Smule, along with Khush, the fellow music app maker it bought last year, have helped users sing their way to greatness with apps like I Am T-Pain, Songify, Glee and LaDiDa. But the combined Smule team hasn’t explored a true rapping app until now, with the release of AutoRap. The app is available for iOS (s aapl) and Android (s goog) and is the first time Smule has simultaneously shipped versions for both platforms.
The app lets users talk into the app and then maps their words to the beats of different songs, creating a syncopated stream of lyrics that repeat and stutter. The app also latches on to phrases and words and turns them into musical auto-tuned hooks for the intro and chorus. You can rap to a list of generic beats or there’s a library of premium tunes that you can rap over, including California Love, Drop it like it’s hot and O.P.P. Premium tracks sell for $1.99 for 40 plays while generic freestyle tracks start at $1.99 for 60 plays after a handful of free plays.
My wife and I tried out the app by writing a going-away song for my brother in law. The results were really cool, taking a small investment in some lyrics and turning it into a very polished song. The algorithm treats the lyrics different each time, so reading in words multiple times produces different beats and hooks. Unfortunately, the app can’t really understand when I’m rhyming so it doesn’t know how to couple certain lines together to highlight the rhymed words. But Prerna Gupta, the former CEO of Khush, told me that’s in the works for version 2.
Gupta, the inventor of the app, said AutoRap was something both Smule and Khush had contemplated in the past and it made sense as the first original IP to emerge since the companies joined forces. She said people used to use Khush’s LaDiDa app to rap sometimes. And I am T-Pain and Songify also created cool singing melodies. Building AutoRap was a matter of combining some of the existing technology and building new algorithms that map syllables to a rhythmic grid.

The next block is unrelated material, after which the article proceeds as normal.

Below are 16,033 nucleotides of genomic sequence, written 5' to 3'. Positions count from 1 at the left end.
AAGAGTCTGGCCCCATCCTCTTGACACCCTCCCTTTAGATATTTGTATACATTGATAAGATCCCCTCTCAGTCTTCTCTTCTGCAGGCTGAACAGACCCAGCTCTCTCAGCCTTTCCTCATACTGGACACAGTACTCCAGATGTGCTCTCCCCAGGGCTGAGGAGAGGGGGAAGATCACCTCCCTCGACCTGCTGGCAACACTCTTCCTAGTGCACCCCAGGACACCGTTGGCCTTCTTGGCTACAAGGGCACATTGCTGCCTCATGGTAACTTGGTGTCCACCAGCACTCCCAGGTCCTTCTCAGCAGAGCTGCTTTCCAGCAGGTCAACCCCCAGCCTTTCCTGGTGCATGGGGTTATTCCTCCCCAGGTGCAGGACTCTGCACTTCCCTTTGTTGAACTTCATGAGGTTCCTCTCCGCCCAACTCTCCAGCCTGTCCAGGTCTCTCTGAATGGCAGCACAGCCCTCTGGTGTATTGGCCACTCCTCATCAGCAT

With AutoRap, Smule is also investing more in Android, pushing out the first title to ship at the same time on Android and iOS. That follows Smule’s move to finally support Android with titles like Songify and Magic Piano. Gupta said in the first few weeks of Songify on Android, that version was making about 70 percent of the iOS version. That was a bit of a surprise, considering many developers only see 20-25 percent of revenue coming from Android apps compared to their iOS apps, said Gupta.
“We are monetizing a lot better than expected on Android,” Gupta said. “It’s not on par with iOS, but we feel the Android platform is moving in that direction. It’s an exciting platform, that’s why we wanted to start trying to simultaneously ship.”